Wednesday, March 13, 2013

Rediscovering Rocky Point, Mexico

I drove to Mexico alone … and nothing bad happened.

This past weekend, I drove across the border to Puerto Peñasco, Sonora, also known as Rocky Point, where my family was waiting. I heard a few gasps when I told friends about my solo adventure.

What made me the most nervous was the possibility of my car breaking down in an area with no cell service. That being said, I would never recommend that anyone go on a roadtrip alone. Everybody needs a co-pilot, as George Clooney learned in the movie “Up in the Air.”

It took me four hours to get to Rocky Point. I sang along to the radio, soaked in the desert views, especially driving through Organ Pipe National Monument, and paid attention to speed-limit signs.

The town of Sonoita on the south side of the border hasn’t changed much since the last time I drove through it years ago: lines in the road were difficult to locate, pedestrians crossed the road wherever they pleased, and the streets need paving work. That’s the case in Rocky Point too. New to me though was the army's checkpoint just outside town. I was relieved to finally make it to Rocky Point.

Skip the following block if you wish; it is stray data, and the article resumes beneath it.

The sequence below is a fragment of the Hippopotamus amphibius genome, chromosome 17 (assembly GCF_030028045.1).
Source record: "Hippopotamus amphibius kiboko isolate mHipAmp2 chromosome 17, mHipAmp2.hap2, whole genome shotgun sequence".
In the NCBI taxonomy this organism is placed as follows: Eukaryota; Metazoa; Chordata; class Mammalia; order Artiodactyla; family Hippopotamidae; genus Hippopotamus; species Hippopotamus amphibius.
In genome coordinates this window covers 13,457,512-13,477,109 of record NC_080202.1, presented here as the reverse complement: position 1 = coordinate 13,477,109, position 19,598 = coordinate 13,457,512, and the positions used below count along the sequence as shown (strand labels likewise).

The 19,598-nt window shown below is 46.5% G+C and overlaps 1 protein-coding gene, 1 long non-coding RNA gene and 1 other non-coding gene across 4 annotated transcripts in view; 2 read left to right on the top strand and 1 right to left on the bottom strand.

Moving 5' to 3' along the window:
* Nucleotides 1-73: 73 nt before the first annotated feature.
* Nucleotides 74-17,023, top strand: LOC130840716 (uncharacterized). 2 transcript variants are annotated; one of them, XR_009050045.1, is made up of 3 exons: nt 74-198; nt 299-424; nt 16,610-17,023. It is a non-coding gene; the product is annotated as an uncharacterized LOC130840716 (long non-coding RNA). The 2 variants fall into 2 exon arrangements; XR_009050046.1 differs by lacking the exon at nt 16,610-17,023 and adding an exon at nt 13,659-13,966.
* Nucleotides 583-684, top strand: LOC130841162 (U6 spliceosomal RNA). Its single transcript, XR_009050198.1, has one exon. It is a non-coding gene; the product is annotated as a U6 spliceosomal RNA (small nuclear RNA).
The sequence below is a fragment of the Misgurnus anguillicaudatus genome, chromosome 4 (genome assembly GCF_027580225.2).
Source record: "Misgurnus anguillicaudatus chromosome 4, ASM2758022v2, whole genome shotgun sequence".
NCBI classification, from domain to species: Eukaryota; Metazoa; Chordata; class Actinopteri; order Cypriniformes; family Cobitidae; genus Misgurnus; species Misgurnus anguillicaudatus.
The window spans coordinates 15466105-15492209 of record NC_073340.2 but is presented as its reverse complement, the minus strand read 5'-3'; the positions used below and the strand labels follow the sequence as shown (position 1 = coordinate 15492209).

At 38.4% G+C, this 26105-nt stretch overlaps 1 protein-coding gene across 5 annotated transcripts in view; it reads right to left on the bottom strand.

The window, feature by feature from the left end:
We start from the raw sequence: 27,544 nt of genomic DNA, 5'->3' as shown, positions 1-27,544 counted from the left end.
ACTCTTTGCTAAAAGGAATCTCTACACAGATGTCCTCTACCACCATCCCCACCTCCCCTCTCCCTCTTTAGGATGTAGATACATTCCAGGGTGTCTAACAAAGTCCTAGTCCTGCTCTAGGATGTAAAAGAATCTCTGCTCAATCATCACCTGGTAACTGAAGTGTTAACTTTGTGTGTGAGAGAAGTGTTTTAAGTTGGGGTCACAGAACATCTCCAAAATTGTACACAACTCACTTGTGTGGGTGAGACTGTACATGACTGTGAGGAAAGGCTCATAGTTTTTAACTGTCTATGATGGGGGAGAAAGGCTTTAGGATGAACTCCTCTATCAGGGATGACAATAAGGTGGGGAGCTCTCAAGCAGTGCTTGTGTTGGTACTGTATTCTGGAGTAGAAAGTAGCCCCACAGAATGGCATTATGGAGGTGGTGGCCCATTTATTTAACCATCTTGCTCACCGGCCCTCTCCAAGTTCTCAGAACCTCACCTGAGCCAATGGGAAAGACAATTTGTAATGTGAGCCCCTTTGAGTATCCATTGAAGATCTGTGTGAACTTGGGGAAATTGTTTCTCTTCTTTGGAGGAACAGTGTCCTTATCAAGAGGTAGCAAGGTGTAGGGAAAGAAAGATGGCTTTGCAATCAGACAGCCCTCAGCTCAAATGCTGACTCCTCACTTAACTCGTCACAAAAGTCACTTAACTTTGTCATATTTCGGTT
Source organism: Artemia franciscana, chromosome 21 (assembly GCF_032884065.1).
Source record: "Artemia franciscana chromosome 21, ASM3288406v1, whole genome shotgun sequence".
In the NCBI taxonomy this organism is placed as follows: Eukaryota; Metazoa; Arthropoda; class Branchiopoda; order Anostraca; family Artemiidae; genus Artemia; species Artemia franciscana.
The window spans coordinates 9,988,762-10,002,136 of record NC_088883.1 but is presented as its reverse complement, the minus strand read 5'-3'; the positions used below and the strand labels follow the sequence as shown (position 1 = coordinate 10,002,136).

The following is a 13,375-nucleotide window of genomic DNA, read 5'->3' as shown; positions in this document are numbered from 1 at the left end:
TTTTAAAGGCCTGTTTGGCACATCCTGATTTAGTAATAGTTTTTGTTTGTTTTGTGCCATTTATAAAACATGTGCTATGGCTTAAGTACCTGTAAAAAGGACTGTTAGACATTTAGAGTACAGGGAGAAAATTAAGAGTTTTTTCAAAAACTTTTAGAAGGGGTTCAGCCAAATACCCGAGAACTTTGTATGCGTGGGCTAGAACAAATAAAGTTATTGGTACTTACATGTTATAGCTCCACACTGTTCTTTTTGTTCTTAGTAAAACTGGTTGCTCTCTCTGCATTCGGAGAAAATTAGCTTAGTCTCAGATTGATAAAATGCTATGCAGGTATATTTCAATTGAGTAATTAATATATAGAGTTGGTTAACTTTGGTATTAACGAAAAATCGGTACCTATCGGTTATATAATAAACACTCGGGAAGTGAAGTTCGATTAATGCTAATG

My first meal was flavorful homemade ceviche with tostadas. I couldn’t get enough and inhaled it too quickly to snap a photo of it first.

I then visited my grandma’s shop in the fish-market area and gazed at the sunset over the water, with the Sandy Beach condo towers reflecting the sunlight in the distance.

On the way there we passed the old Posada la Roca Hotel, at which Al Capone would stay when he went to Rocky Point. (You can stay there for about $30 and get free Wi-Fi.)

Later, I went to Yoly’s Cenaduria, a restaurant I would frequent throughout my childhood during my visits. (Find it one block north of Super Ley store on Constitution Avenue.) The cashier is the same woman who has run the restaurant, open each evening, as long as I have known it. We ordered sopes, tacos and horchata to go.

Sunday was beach day at Playa Bonita. Gone are the crowds of yesteryear. Vendors offered up their wares, while two jet-ski-rental operators passed the time on the sand. Not much business for them that day, though I noticed there were a fair number of spring breakers in town.

I also went to Tacos El Grillo, which is run by my godparents. Tacos made for a perfect late breakfast before a day at the beach. Quesadillas were delicious, too. (I didn't get my meal for free.)

Carne asada tacos at Tacos El Grillo, on Juan de Barrera Avenue. You can top them with whatever veggies you like.
One weekend wasn’t enough to explore the changes Rocky Point has seen in recent years, but I hope to return soon to check out what else there is to explore and rediscover.